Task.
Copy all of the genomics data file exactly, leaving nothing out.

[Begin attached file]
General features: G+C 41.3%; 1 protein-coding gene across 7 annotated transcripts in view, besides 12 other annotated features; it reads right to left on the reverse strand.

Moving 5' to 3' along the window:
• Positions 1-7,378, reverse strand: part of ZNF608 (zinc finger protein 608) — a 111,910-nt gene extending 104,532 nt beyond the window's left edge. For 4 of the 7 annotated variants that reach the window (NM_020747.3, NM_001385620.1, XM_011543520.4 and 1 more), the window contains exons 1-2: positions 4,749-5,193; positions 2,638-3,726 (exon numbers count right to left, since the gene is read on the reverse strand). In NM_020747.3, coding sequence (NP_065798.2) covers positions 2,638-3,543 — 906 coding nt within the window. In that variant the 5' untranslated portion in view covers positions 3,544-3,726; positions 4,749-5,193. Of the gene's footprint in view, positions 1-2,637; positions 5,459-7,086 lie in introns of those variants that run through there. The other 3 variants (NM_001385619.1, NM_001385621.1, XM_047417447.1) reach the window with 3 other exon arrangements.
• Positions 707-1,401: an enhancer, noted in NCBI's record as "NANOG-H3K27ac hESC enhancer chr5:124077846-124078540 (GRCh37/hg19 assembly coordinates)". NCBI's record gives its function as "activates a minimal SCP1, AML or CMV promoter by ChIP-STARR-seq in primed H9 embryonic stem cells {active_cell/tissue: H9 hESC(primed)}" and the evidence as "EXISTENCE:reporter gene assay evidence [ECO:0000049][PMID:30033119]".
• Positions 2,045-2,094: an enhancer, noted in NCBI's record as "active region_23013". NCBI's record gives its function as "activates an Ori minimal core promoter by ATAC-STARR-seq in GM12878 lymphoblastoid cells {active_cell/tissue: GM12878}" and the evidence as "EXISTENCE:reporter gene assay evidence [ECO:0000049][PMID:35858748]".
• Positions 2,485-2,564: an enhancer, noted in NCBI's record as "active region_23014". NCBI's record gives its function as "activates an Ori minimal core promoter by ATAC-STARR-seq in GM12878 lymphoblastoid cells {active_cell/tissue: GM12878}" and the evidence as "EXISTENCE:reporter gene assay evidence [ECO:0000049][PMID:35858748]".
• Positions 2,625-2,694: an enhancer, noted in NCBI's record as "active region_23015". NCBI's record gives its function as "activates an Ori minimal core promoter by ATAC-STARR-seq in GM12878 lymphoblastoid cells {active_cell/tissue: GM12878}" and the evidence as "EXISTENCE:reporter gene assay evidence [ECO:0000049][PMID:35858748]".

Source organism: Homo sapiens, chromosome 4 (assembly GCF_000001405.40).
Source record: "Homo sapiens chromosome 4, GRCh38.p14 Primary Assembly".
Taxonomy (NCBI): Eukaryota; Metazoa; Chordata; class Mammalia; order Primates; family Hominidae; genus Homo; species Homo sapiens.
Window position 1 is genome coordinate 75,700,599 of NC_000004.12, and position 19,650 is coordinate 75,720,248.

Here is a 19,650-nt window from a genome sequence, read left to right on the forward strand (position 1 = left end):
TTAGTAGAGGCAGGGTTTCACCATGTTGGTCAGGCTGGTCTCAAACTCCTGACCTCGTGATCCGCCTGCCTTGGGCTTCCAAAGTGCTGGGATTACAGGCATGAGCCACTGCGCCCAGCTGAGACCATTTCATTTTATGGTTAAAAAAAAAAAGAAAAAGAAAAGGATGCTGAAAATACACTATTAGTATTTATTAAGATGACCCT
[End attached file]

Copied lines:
General features: G+C 41.3%; 1 protein-coding gene across 7 annotated transcripts in view, besides 12 other annotated features; it reads right to left on the reverse strand.

Moving 5' to 3' along the window:
• Positions 1-7,378, reverse strand: part of ZNF608 (zinc finger protein 608) — a 111,910-nt gene extending 104,532 nt beyond the window's left edge. For 4 of the 7 annotated variants that reach the window (NM_020747.3, NM_001385620.1, XM_011543520.4 and 1 more), the window contains exons 1-2: positions 4,749-5,193; positions 2,638-3,726 (exon numbers count right to left, since the gene is read on the reverse strand). In NM_020747.3, coding sequence (NP_065798.2) covers positions 2,638-3,543 — 906 coding nt within the window. In that variant the 5' untranslated portion in view covers positions 3,544-3,726; positions 4,749-5,193. Of the gene's footprint in view, positions 1-2,637; positions 5,459-7,086 lie in introns of those variants that run through there. The other 3 variants (NM_001385619.1, NM_001385621.1, XM_047417447.1) reach the window with 3 other exon arrangements.
• Positions 707-1,401: an enhancer, noted in NCBI's record as "NANOG-H3K27ac hESC enhancer chr5:124077846-124078540 (GRCh37/hg19 assembly coordinates)". NCBI's record gives its function as "activates a minimal SCP1, AML or CMV promoter by ChIP-STARR-seq in primed H9 embryonic stem cells {active_cell/tissue: H9 hESC(primed)}" and the evidence as "EXISTENCE:reporter gene assay evidence [ECO:0000049][PMID:30033119]".
• Positions 2,045-2,094: an enhancer, noted in NCBI's record as "active region_23013". NCBI's record gives its function as "activates an Ori minimal core promoter by ATAC-STARR-seq in GM12878 lymphoblastoid cells {active_cell/tissue: GM12878}" and the evidence as "EXISTENCE:reporter gene assay evidence [ECO:0000049][PMID:35858748]".
• Positions 2,485-2,564: an enhancer, noted in NCBI's record as "active region_23014". NCBI's record gives its function as "activates an Ori minimal core promoter by ATAC-STARR-seq in GM12878 lymphoblastoid cells {active_cell/tissue: GM12878}" and the evidence as "EXISTENCE:reporter gene assay evidence [ECO:0000049][PMID:35858748]".
• Positions 2,625-2,694: an enhancer, noted in NCBI's record as "active region_23015". NCBI's record gives its function as "activates an Ori minimal core promoter by ATAC-STARR-seq in GM12878 lymphoblastoid cells {active_cell/tissue: GM12878}" and the evidence as "EXISTENCE:reporter gene assay evidence [ECO:0000049][PMID:35858748]".

Source organism: Homo sapiens, chromosome 4 (assembly GCF_000001405.40).
Source record: "Homo sapiens chromosome 4, GRCh38.p14 Primary Assembly".
Taxonomy (NCBI): Eukaryota; Metazoa; Chordata; class Mammalia; order Primates; family Hominidae; genus Homo; species Homo sapiens.
Window position 1 is genome coordinate 75,700,599 of NC_000004.12, and position 19,650 is coordinate 75,720,248.

Here is a 19,650-nt window from a genome sequence, read left to right on the forward strand (position 1 = left end):
TTAGTAGAGGCAGGGTTTCACCATGTTGGTCAGGCTGGTCTCAAACTCCTGACCTCGTGATCCGCCTGCCTTGGGCTTCCAAAGTGCTGGGATTACAGGCATGAGCCACTGCGCCCAGCTGAGACCATTTCATTTTATGGTTAAAAAAAAAAAGAAAAAGAAAAGGATGCTGAAAATACACTATTAGTATTTATTAAGATGACCCT